Common and Contested Ground: A Human and Environmental History of the Northwestern Plains

Binnema, Theodore | from Multimedia Library Collection:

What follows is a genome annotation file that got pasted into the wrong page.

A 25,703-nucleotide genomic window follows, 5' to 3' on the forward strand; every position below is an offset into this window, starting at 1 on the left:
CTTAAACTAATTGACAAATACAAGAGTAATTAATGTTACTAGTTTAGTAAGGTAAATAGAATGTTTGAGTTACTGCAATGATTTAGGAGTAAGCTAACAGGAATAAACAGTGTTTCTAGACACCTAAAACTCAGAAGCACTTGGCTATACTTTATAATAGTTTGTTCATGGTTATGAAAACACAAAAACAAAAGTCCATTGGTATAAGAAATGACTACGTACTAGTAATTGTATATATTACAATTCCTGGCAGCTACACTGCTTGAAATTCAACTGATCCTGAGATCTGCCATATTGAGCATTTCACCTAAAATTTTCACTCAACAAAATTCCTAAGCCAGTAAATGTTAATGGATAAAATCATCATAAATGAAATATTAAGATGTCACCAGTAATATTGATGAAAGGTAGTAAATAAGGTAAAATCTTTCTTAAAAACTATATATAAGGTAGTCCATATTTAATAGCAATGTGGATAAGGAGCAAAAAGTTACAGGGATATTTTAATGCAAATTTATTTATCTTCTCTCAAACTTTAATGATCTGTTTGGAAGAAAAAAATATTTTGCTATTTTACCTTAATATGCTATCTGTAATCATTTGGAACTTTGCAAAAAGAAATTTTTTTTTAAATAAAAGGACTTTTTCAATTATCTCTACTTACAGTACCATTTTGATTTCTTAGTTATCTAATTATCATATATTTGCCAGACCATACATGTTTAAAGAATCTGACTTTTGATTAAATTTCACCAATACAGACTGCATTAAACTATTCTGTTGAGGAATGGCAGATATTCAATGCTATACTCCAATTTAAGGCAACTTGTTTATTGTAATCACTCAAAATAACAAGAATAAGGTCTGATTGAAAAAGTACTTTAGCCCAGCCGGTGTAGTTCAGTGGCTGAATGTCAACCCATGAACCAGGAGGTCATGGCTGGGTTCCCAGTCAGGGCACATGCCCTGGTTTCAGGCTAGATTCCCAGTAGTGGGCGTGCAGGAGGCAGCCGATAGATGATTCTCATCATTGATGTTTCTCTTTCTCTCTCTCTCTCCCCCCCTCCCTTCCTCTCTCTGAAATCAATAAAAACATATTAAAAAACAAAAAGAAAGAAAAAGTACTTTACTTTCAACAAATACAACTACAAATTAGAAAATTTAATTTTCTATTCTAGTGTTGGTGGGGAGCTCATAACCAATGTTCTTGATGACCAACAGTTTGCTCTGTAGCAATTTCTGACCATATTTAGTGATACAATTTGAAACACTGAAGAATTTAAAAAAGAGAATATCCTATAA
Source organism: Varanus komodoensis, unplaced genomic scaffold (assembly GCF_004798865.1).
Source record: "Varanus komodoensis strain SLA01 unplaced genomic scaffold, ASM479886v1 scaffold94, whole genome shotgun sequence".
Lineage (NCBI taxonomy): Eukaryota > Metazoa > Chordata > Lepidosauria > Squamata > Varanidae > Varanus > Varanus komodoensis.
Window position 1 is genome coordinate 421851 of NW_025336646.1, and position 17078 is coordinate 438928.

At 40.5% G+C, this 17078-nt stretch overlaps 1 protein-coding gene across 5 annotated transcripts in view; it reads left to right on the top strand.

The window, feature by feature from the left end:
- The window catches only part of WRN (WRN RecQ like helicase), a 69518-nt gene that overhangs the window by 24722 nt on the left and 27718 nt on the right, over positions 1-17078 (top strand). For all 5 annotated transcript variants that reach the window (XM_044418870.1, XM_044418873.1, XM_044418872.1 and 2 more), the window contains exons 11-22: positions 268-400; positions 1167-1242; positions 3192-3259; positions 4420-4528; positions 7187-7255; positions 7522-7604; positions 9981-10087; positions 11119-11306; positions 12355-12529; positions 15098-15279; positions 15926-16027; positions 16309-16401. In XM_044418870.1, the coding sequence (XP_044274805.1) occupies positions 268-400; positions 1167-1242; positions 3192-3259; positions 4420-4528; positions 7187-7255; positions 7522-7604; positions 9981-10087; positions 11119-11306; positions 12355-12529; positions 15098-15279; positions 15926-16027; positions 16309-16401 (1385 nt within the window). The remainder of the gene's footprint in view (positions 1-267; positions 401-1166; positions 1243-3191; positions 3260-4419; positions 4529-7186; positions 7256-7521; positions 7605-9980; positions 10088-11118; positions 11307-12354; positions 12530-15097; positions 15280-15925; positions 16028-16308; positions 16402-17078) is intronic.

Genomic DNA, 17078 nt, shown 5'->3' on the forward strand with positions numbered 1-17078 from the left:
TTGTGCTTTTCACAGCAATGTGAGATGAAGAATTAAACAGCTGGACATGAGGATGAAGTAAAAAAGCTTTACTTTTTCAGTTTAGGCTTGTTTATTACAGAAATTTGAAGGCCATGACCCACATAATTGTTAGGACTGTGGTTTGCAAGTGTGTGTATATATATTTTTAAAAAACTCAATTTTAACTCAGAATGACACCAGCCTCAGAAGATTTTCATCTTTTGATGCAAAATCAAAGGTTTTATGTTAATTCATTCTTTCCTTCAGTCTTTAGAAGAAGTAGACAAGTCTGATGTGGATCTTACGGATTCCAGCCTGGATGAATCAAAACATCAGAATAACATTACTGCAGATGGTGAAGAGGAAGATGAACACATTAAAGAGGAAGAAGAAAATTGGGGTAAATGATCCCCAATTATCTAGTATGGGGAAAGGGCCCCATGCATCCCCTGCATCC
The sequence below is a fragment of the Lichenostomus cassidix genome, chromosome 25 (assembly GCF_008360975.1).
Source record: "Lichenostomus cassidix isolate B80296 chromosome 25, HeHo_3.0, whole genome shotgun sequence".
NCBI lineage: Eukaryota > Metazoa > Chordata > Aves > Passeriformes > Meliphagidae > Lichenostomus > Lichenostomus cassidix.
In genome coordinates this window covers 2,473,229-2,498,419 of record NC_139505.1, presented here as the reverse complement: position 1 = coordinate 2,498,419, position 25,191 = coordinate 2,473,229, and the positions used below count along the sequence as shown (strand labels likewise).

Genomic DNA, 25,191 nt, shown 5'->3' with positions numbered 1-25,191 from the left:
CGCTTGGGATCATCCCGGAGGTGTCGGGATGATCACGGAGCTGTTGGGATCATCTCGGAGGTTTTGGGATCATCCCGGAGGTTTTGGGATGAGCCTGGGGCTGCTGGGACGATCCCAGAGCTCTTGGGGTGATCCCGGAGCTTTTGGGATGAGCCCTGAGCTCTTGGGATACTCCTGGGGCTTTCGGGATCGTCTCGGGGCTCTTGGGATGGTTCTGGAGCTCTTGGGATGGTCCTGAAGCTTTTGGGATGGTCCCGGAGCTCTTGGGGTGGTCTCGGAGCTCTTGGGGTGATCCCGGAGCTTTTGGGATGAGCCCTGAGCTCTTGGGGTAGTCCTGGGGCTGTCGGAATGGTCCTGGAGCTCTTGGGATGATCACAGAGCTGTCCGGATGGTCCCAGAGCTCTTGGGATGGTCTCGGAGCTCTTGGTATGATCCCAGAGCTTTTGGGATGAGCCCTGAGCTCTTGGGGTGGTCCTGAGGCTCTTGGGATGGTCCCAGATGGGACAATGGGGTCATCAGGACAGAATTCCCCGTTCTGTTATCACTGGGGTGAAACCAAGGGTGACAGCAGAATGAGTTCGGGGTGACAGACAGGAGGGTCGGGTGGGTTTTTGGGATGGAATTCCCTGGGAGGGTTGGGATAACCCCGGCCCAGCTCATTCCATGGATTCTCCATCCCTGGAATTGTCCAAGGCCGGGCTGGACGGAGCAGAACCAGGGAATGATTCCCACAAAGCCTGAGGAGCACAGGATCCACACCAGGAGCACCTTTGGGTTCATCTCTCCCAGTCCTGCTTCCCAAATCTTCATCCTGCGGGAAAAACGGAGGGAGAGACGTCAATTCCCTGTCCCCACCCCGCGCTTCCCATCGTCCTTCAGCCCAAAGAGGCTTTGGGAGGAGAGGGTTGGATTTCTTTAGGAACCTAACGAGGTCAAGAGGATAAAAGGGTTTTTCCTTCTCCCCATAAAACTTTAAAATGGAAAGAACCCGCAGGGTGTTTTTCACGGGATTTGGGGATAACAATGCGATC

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Binnema, Theodore. Common and Contested Ground: A Human and Environmental History of the Northwestern Plains. Norman: University of Oklahoma Press, 2001. Binnema begins his study by setting the physical context, discussing the landscape, climate, and natural resources of the plains. The climate precluded humans from building surpluses with agriculture, making hunting and gathering bands the basis of human organization. The topography of the plains, though it precluded agricultural development, was conducive for large herds of bison, which were able to feed on its grasses year-round. Hunting bison was the primary economic activity of its residents. Having established the physical context of his study, Binnema then gives a detailed, nuanced history of the region’s tribal groups. He employs a complex methodology involving ethnohistory, drawing upon travelers’ accounts as well as the archaeological record of the region, to reconstruct the economic and social patterns of life on the northwest plains. Once Binnema establishes the physical context and his model of human interaction, his discussions of trade, diplomacy, disease, and warfare strongly convey a sense of place. Binnema’s work also follows the historiography of the past three decades in stating that the native bands—in contact with Europeans in the late eighteenth century—were active participants in trade rather than passive victims. What results is a sophisticated understanding of how these people lived prior to the nineteenth century, as Binnema incorporates discussion of environmental, technological, and social factors in explaining the region’s history. Common and Contested Ground is an excellent example of a study of the evolving relationship between a place and its peoples. (Text adapted from an H-Net review by Carl Zimring.) Theodore Binnema, assistant professor of history at the University of Northern British Columbia, lives in Prince George, British Columbia.